In the 1980s, the Unit 8200 base in northern Israel was awash in hormones. The teams were together around the clock, surveilling, recording, transcribing, deciphering and analyzing conversations and messages; far from home, they ate in a communal dining room and after their shifts would hang out, and make out, by the tombs of ancient sages in the woods nearby.
The new book by Haggai Dagan, called “Seeing in the Dark” in Hebrew, is a multitiered thriller that adeptly captures the mentality of the IDF military intelligence unit charged with collecting signal intelligence and deciphering codes. It may be fiction, but quite a few of its sections describe things the way they were. This book does not allow for comparison between its protagonists and actual flesh-and-blood people, yet one can learn things about the fabled Unit 8200, the roles it plays, its operatives, its methods, and its relation to other agencies and branches of the intelligence community, such as Military Intelligence Unit 504, the Mossad and the Shin Bet security service.
Unit 8200 is considered to be the IDF’s main MI unit for collecting information. In practice it is the backbone and nervous system of the entire intelligence community. Established during the War of Independence with the formation of the IDF in 1948, it was designed from the get-go as a unit for eavesdropping, reception and deciphering various communications such as phone conversations and telegrams. The definition of its function was: “To obtain information about the enemy in all its territories, by listening to its broadcasts and conversations and deciphering them.”
The unit began chalking up achievements from the 1948 war, under its first commander Mordechai Almog. More than half a century later, in 2005, Uri Dromi revealed in Haaretz: “During the second ceasefire in 1948, Shaul Shammai, an Iraqi Jew who was part of this unit, cracked the Egyptian army’s code and told his superiors that the Egyptian army in the Negev had received orders to temporarily pull back. This changed all the IDF’s plans.” The unit’s encryption division has since managed to crack many codes of many enemy armies and states, as well as those of other countries. In the last decade and a half, its efforts are focused mainly on obtaining intelligence and cracking codes related to Iran.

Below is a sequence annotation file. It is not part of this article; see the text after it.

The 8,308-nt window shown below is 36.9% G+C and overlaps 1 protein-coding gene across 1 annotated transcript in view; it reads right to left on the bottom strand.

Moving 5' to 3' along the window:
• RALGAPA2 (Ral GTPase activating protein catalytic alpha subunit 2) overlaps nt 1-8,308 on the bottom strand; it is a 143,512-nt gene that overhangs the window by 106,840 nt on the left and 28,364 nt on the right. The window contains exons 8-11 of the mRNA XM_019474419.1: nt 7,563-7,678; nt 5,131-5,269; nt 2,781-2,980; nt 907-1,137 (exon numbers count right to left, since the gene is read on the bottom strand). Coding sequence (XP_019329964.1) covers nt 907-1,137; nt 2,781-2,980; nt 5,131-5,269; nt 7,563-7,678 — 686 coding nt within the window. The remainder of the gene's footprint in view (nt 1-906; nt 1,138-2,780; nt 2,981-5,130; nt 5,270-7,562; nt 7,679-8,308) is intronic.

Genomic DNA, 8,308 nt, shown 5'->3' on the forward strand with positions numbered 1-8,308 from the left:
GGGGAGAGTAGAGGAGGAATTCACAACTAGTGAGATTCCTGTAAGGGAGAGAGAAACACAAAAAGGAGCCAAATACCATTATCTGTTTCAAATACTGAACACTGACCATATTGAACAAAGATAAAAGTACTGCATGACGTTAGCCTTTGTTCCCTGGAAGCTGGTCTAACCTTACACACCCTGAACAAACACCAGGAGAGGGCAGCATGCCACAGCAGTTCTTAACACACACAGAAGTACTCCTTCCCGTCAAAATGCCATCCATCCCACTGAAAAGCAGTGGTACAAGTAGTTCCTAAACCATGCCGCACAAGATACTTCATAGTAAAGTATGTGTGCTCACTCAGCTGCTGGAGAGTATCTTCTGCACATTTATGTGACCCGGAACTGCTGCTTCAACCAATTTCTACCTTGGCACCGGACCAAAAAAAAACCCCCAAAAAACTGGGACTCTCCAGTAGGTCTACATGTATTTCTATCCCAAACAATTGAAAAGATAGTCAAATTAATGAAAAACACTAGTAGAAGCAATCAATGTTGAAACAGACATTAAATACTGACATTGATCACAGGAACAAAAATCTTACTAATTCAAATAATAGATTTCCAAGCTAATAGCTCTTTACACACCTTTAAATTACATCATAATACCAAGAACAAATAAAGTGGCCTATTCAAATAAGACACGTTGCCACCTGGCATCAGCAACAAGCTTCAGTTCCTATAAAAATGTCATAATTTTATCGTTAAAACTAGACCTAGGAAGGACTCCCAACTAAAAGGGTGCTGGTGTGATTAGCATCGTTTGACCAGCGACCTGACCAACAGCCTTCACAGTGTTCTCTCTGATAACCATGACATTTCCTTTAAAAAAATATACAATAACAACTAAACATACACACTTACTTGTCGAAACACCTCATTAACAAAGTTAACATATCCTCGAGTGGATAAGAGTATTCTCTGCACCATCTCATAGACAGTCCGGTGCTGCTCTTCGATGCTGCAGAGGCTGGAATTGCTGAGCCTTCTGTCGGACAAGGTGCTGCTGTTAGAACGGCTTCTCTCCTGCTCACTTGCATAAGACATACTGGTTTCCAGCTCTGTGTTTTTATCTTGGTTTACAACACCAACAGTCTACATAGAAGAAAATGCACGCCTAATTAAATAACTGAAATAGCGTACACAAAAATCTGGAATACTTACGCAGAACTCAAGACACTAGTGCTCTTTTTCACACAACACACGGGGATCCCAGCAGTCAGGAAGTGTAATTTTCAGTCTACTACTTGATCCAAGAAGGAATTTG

Another early achievement by the unit was when Avraham Eiloni, Almog’s deputy, managed to wiretap conversations between Egyptian delegates during the 1949 armistice talks in Rhodes, which afforded Israel an advantage in the negotiation. Eavesdropping on representatives of enemy countries such as Iran, when they attend international forums, has been very useful to Israel over the years.
From its very beginning and to this very day, Unit 8200 employed specialists on Middle Eastern affairs and languages; computer experts; mathematicians; and experts in game theory and algorithms. From the book one gets a sense of socioeconomic divisions within the unit which, although Israeli society has changed a great deal, persist to this day. In its first days, the unit consisted mainly of immigrants from Arab countries who were fluent in Arabic, in its various dialects and cultural contexts. In the 50s, the unit was called unit 515. The standing joke was that the unit had 500 people from Egypt, Syria and Iraq (many of whom served as wireless operators in the Iraqi railway system) and 15 Ashkenazi Jews.
The method was for the wireless operator to wiretap conversations on enemy networks. If he found anything of interest, he would pass a summary up the chain to a network intelligence officer, who would draw conclusions, if any. If the summary was inadequate, the officer would request to hear the entire recording, transcribing it for further perusal. There was so much respect for the unit’s transcribers that they were said to be able to tell the dialect of a person being eavesdropped on by his cough. By the time the sons and daughters of the first generation reached the unit, their Arabic tended to be less rich, but still better than Arabic learned in class.
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The unit’s pecking order was clear: on the bottom were the wireless operators (the protagonist in the novel has the hots for one of the female operators), usually second-generation Israelis whose parents came from Arab countries; then came the transcribers, the non-commissioned officers, and finally the officers, usually of Ashkenazi background, on top.
Wild times in Lebanon
Haggai Dagan was born in 1964 at Ein Hamifratz, a kibbutz on Israel’s northern coast that was established by the socialist Zionist movement Hashomer Hatzair. His father belonged to the socialist Mapam party and believed in peace and Arab-Jewish co-existence. Like his father, Haggai was also drawn to the Arabic language and studied at Givat Haviva, a college established by Hashomer Hatzair as an institution designed to instill its values.